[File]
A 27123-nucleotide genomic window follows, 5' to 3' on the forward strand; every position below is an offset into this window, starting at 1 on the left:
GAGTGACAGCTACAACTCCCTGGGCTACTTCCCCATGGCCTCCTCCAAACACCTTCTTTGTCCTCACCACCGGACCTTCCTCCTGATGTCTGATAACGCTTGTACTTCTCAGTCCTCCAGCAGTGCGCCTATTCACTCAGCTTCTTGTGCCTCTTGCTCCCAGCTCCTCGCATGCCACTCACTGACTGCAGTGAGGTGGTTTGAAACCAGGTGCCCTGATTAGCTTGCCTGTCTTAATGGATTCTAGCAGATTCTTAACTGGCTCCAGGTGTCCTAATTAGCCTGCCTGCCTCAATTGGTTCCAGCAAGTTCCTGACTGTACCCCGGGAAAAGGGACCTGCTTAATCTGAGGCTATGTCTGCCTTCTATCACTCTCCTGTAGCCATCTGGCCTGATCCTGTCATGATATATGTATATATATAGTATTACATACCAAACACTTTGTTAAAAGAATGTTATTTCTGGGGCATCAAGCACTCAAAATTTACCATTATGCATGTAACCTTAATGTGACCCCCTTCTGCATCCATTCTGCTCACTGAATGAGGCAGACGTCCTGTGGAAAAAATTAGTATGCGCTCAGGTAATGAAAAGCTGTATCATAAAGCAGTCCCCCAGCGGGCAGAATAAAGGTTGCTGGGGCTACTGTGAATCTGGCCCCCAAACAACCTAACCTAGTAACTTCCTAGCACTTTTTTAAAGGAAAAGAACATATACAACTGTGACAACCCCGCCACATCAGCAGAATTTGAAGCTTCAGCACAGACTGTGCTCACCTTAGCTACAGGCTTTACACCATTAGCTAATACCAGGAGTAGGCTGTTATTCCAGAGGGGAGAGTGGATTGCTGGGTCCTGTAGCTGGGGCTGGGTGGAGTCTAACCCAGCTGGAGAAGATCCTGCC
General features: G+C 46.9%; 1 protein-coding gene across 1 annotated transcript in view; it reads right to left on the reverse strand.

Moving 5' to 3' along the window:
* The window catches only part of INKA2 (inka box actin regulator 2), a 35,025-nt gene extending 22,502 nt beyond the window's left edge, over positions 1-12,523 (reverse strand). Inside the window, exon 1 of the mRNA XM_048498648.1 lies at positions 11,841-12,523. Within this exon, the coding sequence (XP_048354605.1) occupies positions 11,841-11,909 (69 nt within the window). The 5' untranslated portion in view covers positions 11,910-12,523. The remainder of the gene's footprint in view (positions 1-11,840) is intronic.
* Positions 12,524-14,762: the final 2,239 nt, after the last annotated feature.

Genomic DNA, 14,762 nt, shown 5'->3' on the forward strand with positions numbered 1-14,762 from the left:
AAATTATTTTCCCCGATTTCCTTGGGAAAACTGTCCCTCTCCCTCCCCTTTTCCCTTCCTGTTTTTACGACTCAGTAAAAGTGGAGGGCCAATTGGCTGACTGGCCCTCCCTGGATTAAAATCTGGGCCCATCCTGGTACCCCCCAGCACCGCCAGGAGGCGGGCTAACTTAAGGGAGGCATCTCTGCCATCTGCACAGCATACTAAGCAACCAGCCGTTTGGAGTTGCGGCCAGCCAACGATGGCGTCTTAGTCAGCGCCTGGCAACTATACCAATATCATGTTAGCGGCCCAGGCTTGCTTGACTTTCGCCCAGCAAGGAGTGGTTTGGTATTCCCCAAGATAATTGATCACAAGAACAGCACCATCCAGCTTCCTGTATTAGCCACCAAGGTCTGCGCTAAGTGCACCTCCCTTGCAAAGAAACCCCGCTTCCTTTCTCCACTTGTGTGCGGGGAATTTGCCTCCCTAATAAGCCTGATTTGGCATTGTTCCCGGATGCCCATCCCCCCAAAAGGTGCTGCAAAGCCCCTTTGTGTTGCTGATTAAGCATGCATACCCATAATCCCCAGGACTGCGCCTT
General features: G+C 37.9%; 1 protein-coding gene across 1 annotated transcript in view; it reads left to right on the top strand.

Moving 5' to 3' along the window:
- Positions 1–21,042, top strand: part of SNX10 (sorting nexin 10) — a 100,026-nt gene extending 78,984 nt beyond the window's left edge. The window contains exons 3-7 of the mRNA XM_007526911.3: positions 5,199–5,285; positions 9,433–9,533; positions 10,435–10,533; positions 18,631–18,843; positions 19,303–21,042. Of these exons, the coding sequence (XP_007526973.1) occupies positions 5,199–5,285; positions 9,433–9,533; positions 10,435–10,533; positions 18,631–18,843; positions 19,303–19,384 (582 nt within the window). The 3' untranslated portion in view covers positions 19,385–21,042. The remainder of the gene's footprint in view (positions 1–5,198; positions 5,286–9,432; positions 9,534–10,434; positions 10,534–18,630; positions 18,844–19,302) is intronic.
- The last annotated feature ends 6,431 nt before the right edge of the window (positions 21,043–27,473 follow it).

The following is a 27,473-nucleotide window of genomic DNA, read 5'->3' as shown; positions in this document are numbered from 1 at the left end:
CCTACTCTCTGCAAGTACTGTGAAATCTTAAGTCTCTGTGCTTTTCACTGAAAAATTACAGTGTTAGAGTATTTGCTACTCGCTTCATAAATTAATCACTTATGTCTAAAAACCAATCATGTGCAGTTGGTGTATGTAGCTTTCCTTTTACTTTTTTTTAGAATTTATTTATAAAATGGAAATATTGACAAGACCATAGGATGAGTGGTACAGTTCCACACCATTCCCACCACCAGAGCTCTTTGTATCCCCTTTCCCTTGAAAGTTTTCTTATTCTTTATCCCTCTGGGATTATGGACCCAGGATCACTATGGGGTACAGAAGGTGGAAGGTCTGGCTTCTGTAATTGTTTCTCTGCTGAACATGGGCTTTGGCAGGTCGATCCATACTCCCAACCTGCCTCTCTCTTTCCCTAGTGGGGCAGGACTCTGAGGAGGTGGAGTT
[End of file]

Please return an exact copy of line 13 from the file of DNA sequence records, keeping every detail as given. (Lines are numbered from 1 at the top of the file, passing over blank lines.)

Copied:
The following is a 27,473-nucleotide window of genomic DNA, read 5'->3' as shown; positions in this document are numbered from 1 at the left end: